December 2002
Volume 43, Issue 13
ARVO Annual Meeting Abstract  |   December 2002
Keratoconus and Acute Hydrops Associated with Thumb-Sucking Ritual
Author Affiliations & Notes
  • CA Ling
    Ophthalmology Summa Health System/Akron City Hospital Akron OH
  • JY Choi
    Ophthalmology Case Western Reserve University Cleveland OH
  • W Reinhart
    Ophthalmology Case Western Reserve University Cleveland OH
  • RA Burnstine
    Ophthalmology Children's Hospital of Akron Akron OH
  • AJ Locastro
    Ophthalmology Children's Hospital of Akron Akron OH
  • Footnotes
    Commercial Relationships   C.A. Ling, None; J.Y. Choi, None; W. Reinhart, None; R.A. Burnstine, None; A.J. Locastro, None.
Investigative Ophthalmology & Visual Science December 2002, Vol.43, 3231. doi:
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      CA Ling, JY Choi, W Reinhart, RA Burnstine, AJ Locastro; Keratoconus and Acute Hydrops Associated with Thumb-Sucking Ritual . Invest. Ophthalmol. Vis. Sci. 2002;43(13):3231.

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      © ARVO (1962-2015); The Authors (2016-present)

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Abstract: : Purpose: We present an unusual case of unilateral keratoconus (KC) and acute hydrops in an 11- year-old patient who engaged in a unique ritual of thumb-sucking since age 5. She has no known associated conditions or risk factors for KC such as atopy, Down's syndrome, connective tissue disorders, Leber's congenital optic neuropathy, hard contact lens wear or hereditary predisposition. We demonstrate how a seemingly harmless and common habit of thumb-sucking can have potentially devastating consequences through induction and exacerbation of unilateral corneal changes consistent with keratoconus and acute hydrops in pediatric patients. Methods: Anterior segment ophthalmologic exam was performed including photographs and corneal topography measurements OU. Ocular, medical, social and family history were explored. Personal habits including thumb-sucking behavior were evaluated. Results: Unilateral KC and acute hydrops were seen in the right eye on which the patient applied digital pressure and massage while thumb-sucking. Anterior segment photos showed frank KC and acute hydrops, and corneal topography was consistent with irregular astigmatism of acute hydrops. External photos documented the patient with thumb in mouth and four fingers pressed onto the surface of her right upper lid with her hand in a grasping position. Four years prior the patient reportedly had 20/20 Va OU on her only previous eye examination and no obvious corneal abnormalities except for mild astigmatism requiring no correction. Whether this was the beginning of early keratoconus is indeterminate, as no corneal topographic readings were taken. During this time the patient began her unusual daily thumb-sucking ritual, emulating a newborn sibling's thumb-sucking, to aid her sleeping 8-10 hours/day . Conclusion: Individuals are known to suck their thumbs as a coping mechanism and out of habit to compensate for loss of nurturance, to relieve stress, and to even help them sleep. To the best of our knowledge, this is the first reported case of keratoconus and acute hydrops in a pediatric patient associated with thumb-sucking ritual. Though eye rubbing and ocular massage have been documented as major etiologic factors in adult keratoconic patients, this report documents that the simple habit of thumb-sucking in the pediatric population deserves ocular consideration as well.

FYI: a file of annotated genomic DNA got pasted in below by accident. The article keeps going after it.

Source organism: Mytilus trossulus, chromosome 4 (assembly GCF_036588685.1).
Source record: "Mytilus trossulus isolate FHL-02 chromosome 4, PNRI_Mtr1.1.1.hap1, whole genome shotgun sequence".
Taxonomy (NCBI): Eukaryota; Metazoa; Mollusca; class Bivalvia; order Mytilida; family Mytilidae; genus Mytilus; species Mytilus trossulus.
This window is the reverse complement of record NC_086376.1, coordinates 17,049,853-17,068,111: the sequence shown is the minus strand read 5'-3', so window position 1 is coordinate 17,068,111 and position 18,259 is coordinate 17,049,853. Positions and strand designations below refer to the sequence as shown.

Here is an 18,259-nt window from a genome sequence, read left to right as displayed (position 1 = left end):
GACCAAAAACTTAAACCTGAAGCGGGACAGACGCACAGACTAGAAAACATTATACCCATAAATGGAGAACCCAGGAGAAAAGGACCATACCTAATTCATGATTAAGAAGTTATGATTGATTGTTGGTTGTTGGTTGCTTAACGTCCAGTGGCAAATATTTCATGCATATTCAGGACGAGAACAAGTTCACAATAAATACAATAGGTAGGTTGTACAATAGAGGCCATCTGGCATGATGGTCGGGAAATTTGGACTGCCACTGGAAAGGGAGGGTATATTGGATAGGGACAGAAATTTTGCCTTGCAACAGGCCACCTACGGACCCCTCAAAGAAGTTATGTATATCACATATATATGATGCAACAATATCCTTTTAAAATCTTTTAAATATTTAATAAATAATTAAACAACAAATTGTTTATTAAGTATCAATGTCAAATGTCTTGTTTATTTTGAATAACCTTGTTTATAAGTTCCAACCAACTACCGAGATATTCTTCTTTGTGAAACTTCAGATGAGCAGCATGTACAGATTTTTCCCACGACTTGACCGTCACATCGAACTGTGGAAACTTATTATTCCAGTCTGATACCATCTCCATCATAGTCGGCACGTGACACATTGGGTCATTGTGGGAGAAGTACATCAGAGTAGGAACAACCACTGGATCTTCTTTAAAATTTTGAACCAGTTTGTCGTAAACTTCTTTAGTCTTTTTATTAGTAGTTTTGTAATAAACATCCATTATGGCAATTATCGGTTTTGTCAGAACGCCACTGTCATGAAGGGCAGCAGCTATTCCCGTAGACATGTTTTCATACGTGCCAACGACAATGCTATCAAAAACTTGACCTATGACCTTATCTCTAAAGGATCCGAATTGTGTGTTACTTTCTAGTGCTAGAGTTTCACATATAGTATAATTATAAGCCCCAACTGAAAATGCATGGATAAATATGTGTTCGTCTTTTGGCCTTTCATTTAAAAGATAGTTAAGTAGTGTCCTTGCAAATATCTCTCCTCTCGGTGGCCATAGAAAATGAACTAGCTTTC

Keywords: 450 keratoconus 

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